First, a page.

To put it bluntly, Missouri – the “Show Me” State – was hoodwinked, and America with it. That is no exaggeration. To date, billions of dollars and millions of man hours have been poured into embryonic stem cell research. About 2000 relevant scientific papers have been published, and in just the last five years, the National Institute of Health has funded more than fifty different research projects. But according to Dr. Maureen Condie, a researcher at the University of Utah School of Medicine, the results of all this expertise, time, and money is exactly . . . zero. Missourians were lead to believe that stem cells would soon enable doctors to regenerate damaged nerves, brain tissue, and diseased organs. The lame would walk, the blind would see, and dialysis would be a thing of the past. But it hasn’t happened – and given the research problems, it likely never will. Dr. Condie says flatly that “there is no compelling scientific argument for the public support of research on human embryos.”

So why the hype? Why the impassioned appeals? Why the debate? Why the obsession with embryonic stem cells? For some, no doubt, it’s just blind hope combined with ignorance. Said one researcher, “people need a fairy tale.” But what of the researchers themselves, who know the grim realities? For example, embryonic stem cells transplanted into adult tissue often form tumors – non-malignant, but fast-growing and often fatal (in many studies, 70%-100% of lab animals died!) There is also evidence that embryonic stem cells spontaneously convert over time to cancerous cells. And there are many other problems well-known to researchers. So why do they keep pushing?

Maybe it’s money (labs cost a lot). Or maybe it’s arrogance (if we just put our minds to it, we can solve any problem). Or both. Or could it be a cutting edge version of that ancient human ambition to play the part of God? Could it be just building the tower of Babel in a petri dish?

God will not give his glory to another (Is. 42:8). He stopped the Tower then (Gen. 11:5-9) and He will stop the mad scientist now. But while they work, babies become expendable-like slaves making mud bricks-and God’s gift of precious life is treated with contempt. Let us never forget what’s at stake when we fight for the right to life.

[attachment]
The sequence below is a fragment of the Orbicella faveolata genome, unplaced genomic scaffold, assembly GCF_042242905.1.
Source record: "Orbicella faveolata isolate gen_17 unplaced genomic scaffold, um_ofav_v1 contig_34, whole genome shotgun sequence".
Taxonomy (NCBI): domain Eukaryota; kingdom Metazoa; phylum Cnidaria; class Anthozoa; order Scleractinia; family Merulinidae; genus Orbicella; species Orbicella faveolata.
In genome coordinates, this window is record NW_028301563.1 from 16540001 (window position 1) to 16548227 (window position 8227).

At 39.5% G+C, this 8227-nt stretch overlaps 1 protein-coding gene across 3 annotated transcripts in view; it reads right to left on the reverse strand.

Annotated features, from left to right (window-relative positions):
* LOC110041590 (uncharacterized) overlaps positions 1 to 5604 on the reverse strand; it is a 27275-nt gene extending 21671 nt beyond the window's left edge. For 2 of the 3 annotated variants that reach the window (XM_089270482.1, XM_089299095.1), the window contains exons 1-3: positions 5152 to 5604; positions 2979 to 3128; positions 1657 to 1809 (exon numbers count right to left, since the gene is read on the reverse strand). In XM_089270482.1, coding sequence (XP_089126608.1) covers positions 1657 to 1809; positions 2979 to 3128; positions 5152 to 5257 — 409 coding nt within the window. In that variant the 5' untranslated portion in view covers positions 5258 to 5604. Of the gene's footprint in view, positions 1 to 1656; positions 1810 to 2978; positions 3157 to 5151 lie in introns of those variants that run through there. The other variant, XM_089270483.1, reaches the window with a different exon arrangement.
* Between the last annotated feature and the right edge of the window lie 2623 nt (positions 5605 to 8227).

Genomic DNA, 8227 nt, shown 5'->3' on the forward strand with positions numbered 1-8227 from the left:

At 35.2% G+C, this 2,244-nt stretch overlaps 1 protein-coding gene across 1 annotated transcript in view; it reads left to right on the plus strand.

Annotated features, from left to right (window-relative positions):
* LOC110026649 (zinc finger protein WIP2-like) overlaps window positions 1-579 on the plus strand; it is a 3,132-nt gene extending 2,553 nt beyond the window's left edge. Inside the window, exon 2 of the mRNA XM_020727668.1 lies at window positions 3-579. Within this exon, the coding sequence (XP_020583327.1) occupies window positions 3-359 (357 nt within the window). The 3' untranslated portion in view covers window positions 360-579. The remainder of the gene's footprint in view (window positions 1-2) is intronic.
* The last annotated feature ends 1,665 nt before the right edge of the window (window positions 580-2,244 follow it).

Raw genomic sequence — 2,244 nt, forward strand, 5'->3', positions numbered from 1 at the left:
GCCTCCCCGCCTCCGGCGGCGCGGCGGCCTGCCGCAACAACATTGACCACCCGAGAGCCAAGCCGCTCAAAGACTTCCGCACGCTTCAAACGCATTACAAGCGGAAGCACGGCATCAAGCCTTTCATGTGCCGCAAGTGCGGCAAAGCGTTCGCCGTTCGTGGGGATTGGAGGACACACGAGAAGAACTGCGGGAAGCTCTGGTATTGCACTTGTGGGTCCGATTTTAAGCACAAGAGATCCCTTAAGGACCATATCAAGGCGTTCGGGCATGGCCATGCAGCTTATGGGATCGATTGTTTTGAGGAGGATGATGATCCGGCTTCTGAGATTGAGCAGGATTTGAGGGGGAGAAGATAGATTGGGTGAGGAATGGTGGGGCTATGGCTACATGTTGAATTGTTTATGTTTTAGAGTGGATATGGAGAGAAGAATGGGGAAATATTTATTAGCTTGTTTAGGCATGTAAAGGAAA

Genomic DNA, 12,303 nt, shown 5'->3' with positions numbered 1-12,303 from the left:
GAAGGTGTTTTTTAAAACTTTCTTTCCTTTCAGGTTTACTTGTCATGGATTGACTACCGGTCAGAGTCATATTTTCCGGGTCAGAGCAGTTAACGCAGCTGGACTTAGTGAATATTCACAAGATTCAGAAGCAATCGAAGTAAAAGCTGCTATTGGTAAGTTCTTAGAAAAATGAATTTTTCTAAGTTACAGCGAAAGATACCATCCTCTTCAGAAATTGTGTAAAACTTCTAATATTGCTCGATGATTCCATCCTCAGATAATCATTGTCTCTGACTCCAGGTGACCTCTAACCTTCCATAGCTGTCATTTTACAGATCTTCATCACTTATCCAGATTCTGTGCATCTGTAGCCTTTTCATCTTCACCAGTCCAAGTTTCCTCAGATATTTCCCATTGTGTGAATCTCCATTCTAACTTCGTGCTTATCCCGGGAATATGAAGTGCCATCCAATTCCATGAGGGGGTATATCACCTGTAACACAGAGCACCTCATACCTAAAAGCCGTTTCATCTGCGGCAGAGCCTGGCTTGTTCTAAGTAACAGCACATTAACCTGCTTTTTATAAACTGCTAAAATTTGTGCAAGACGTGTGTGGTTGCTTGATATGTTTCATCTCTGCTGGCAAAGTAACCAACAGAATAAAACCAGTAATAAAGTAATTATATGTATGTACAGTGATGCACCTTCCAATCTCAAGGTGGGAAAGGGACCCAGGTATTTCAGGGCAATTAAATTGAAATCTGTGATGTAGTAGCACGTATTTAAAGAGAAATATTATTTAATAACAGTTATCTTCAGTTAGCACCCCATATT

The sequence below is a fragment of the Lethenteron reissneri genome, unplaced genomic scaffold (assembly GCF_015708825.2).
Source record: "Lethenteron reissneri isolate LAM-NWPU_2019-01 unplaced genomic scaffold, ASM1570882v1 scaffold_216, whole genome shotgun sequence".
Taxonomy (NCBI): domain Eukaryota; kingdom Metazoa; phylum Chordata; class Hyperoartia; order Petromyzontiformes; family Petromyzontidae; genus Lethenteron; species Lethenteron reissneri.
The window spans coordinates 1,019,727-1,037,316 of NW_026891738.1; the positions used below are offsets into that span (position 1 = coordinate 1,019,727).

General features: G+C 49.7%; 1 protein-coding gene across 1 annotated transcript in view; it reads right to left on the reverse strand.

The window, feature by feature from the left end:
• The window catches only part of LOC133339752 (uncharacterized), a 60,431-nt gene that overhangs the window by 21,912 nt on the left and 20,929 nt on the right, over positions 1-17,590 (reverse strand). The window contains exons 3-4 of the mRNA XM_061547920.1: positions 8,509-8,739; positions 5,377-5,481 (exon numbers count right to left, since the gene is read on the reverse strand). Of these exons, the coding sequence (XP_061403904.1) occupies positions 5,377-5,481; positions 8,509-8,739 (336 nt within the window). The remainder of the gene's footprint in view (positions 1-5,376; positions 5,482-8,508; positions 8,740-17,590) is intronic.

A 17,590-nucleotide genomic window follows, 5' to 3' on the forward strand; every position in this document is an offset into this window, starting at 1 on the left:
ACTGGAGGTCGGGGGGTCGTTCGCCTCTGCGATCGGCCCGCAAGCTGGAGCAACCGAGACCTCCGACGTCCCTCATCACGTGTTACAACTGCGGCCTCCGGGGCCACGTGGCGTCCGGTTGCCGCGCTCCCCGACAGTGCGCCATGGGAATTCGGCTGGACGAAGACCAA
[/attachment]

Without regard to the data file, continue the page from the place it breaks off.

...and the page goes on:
Darwin’s God

August 30, 2007

Many Darwinians today are atheists.  But not Darwin himself.  Near the end of Origin of Species, he stated specifically that evolution operated according to “laws impressed on matter by the Creator.”  Cornelius Hunter (Darwin’s God, 2001) argues in fact that Darwin “was motivated toward evolution not by direct evidence in favor of his new theory, but by problems with the common notion of divine creation.”  Specifically, he could not believe that a good God would create a world “red in tooth and claw.”  Evolution was his answer.  It was, says Hunter, a “negative theology,” a theodicy, a supposedly scientific answer to the age-old religious problem of evil.

LifeGrace

February 13, 2007

LifeGrace

“Saved by grace.” It’s a truism. A bare restatement of the obvious:

For by grace you have been saved through faith. And this is not your own doing; it is the gift of God, not as a result of works, so that no one may boast. (Eph. 2.8, 9; ESV)

Okay. But what about the rest of my life?

It’s still grace, all of grace (Spurgeon), nothing but grace.

Grace sustains me:

Through [Christ] we have also obtained access by faith into this grace in which we stand. (Rom 5.2)

My faithfulness cannot increase my standing with God, nor can my faithlessness make it less. Because it’s all of grace (Arno Gaebelein).

Grace also strengthens me:

You therefore, beloved, . . . take care that you are not carried away with the error of lawless people and lose your own stability. But grow in the grace and knowledge of our Lord and Savior Jesus Christ. (2 Pet. 3.17,18)

Peter is warning (v. 16) about the subtle influence of those who “twist” or “distort” the truth (the Greek word means to “torture on the rack”!) for their own desires and to their own destruction. Lest we fall under their sway, we must grow in grace.

Question: How does grace produce growth?